“I donned the high-tech glasses and settled down in my chair, gazing straight up at the sun.  The Sun looked like a dim yellow circle, and the Moon creeped upon it.  Slowly, very slowly, the Sun first became a concave half circle, and soon a sickle.  But the Moon was relentless, and suddenly the Sun was gone.  I took my glasses off.

 

I had expected a dark sky with stars twinkling, the birds chirping, and all that.  Instead, I found myself in a twilight world of neither day nor night.  And up in the sky, instead of the Sun, there was a strange circle of corona, flickering with a subdued psychedelic flame – mostly blue, purple and pink.  I kept looking at the faint ring of the cosmic flame, taking in every flicker and every subtle change in hue with all my senses.  I have no recollection of all the exclamations around me because I was not there – I was one with the cosmos.  It lasted for an eternity, and it lasted for a brief moment - and both would be true because time had lost its meaning.  The end came with a sudden burst of a dazzling "diamond ring".  I had to look away instinctively to protect my vision.... and I woke up!"

 

There were some differences though.  This time the corona was not as pronounced, which may come either from distance between the Earth and the Moon, or solar flare activity, or both.  On the other side, this time, both Mercury and Jupiter were visible as bright stars, one on the left and the other on the right side of the Sun-Moon duo. And the final diamond burst, appearing at 4:30, was more dazzling and.   

 

This time we noticed something else – the unusual nature of shadows during the twilight time.  Fortunately, Christine took some pictures that capture how, during the eclipse, the shadows appear blurred at the edges.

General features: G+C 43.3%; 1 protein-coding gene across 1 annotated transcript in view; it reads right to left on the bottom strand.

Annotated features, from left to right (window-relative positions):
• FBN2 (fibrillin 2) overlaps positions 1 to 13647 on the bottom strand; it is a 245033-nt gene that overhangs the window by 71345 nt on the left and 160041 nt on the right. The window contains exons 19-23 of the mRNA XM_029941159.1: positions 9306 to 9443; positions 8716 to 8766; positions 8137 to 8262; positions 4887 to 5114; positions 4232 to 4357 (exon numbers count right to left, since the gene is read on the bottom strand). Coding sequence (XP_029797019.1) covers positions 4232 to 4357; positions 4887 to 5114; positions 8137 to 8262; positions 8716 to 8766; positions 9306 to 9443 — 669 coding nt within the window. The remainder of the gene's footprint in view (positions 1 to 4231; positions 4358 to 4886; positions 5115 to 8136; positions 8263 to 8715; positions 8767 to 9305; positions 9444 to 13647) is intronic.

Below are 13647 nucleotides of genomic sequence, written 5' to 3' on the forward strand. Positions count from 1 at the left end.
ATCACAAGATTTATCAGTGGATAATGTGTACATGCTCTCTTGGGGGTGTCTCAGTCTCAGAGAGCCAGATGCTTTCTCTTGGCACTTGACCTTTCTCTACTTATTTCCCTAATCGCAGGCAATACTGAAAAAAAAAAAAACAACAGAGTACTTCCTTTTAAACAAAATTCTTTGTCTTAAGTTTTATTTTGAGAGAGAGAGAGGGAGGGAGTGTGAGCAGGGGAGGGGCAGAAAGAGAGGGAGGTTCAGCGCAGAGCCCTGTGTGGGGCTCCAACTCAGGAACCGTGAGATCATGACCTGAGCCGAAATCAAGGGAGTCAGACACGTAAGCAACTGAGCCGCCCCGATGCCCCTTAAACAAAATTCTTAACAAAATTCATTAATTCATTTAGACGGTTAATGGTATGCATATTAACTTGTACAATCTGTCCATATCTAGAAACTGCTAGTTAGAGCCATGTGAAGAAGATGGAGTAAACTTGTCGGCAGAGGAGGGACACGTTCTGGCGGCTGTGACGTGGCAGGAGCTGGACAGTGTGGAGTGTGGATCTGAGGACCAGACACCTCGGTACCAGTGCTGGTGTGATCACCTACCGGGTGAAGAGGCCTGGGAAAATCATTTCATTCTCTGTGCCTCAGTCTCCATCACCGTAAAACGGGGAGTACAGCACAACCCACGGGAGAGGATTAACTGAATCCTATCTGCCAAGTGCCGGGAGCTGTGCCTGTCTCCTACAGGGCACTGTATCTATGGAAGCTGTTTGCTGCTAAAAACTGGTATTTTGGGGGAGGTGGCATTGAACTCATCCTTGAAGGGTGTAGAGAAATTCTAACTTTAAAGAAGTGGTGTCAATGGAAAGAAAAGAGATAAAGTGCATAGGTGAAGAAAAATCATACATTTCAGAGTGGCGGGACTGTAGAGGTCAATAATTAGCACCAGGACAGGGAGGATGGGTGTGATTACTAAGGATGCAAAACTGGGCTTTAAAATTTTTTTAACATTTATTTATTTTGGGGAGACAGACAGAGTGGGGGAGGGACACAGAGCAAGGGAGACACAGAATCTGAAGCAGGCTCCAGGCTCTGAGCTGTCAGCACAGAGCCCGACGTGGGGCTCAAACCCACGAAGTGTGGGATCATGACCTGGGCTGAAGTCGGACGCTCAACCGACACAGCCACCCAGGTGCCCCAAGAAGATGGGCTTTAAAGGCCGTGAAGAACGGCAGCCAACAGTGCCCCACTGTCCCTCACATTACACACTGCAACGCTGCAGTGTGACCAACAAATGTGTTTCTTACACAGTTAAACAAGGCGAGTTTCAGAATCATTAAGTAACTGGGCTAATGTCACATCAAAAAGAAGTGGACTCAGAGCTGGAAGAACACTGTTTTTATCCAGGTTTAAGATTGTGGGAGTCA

IMG_4963.jpg
IMG_4964.jpg

Shadow before (left) and during the eclipse (right).  Photo credit Christine.

The rest was routine.  We took our time to first let most of the folks leave.  Then drove along backroads to Champaign, IL.  We didn’t quite manage to avoid some moderate traffic jams but we in no hurry because we were going to head back to Minnesota next morning. 

 

BTW, during this short journey, we had three memorable dinners.  The first one was in Bloomington-Normal serving Chinese (Sichuan Chinese Normal); the second one serving Indian (Kohinoor Indian Restaurant) in Champaign; and the third one serving Thai  (Thai Orchid Restaurant) Eau Claire.   In every case, not only was the food and the service excellent, the price in each instance was noticeably lower than in Minnesota.  But we’ll stay in Minnesota!              

MINNESOTA North
MINNESOTA

A SHORT WINTER GATEAWAY TO LAKE SUPERIOR (FEBRUARY 2019)                                          March, 2019

February was a bitter cold month, and ended with a polar vortex.  The air temperature had gone down to -26F (-32C), and the wind chill to -50s.   What better thing to do than drive up north? We wanted to see the frozen Lake Superior and take some pictures.  When it gets really cold, the landscape becomes interesting.  Couple of years ago, we had driven up to just north of Duluth (see pictures here).  But this time, we wanted to keep going all the way to Grand Marais and do some snow shoeing as well.  

Measured by the surface area, Lake Superior is the largest fresh water lake in the world.  And its deepest spot is 1,279 feet (400 meters).  Not surprisingly, it doesn’t freeze over easily. The last time it had done so was in 1997; and in 2013 to 90%.  This time, and in spite of the polar vortex, the lake was not completely frozen.

On our way up, we stopped at Split Rock Lighthouse State Park.  It is a favorite resting spot of ours when travelling north for hiking - usually in the fall.  We arrived in the afternoon of a cold, crystal clear, windless, sunny day.  It was winter at its best.  We took a long, solitary walk on the frozen lake, along its bank, and waited for the beautiful sunset.  Then we moved on to Grand Marais. 

IMG_2012.png
IMG_2033a.jpg

Sunset at Split Rock Lighthouse State Park

IMG_2045a.jpg

The Fisherman's Secret has a secret

Grand Marais is right on Lake Superior.  It is not much of a town, with one main street.  Even then, we prefer to go there in the fall, after most tourists have left. You know, this is just me, seeking solitude.   But now in winter, it was almost deserted.  

 

On the first day, we did Pincushion Mountain located just a stone’s throw from the town.  To get there, exit Grand Marais on HWY 61, heading north towards the Canadian border.  But take an immediate left on Gunflint Trail.  And Pincushion Trail will be on your right just after 2.5 miles.  There I was reminded how crazy some Minnesotans are.  The snow shoe trail is now shared with “fat tire bikers”.  It is quite a craze.   We encountered one young biker right at the trail head.  But he was gone in a whiff, not to be seen again.  And we were left alone for rest of the day!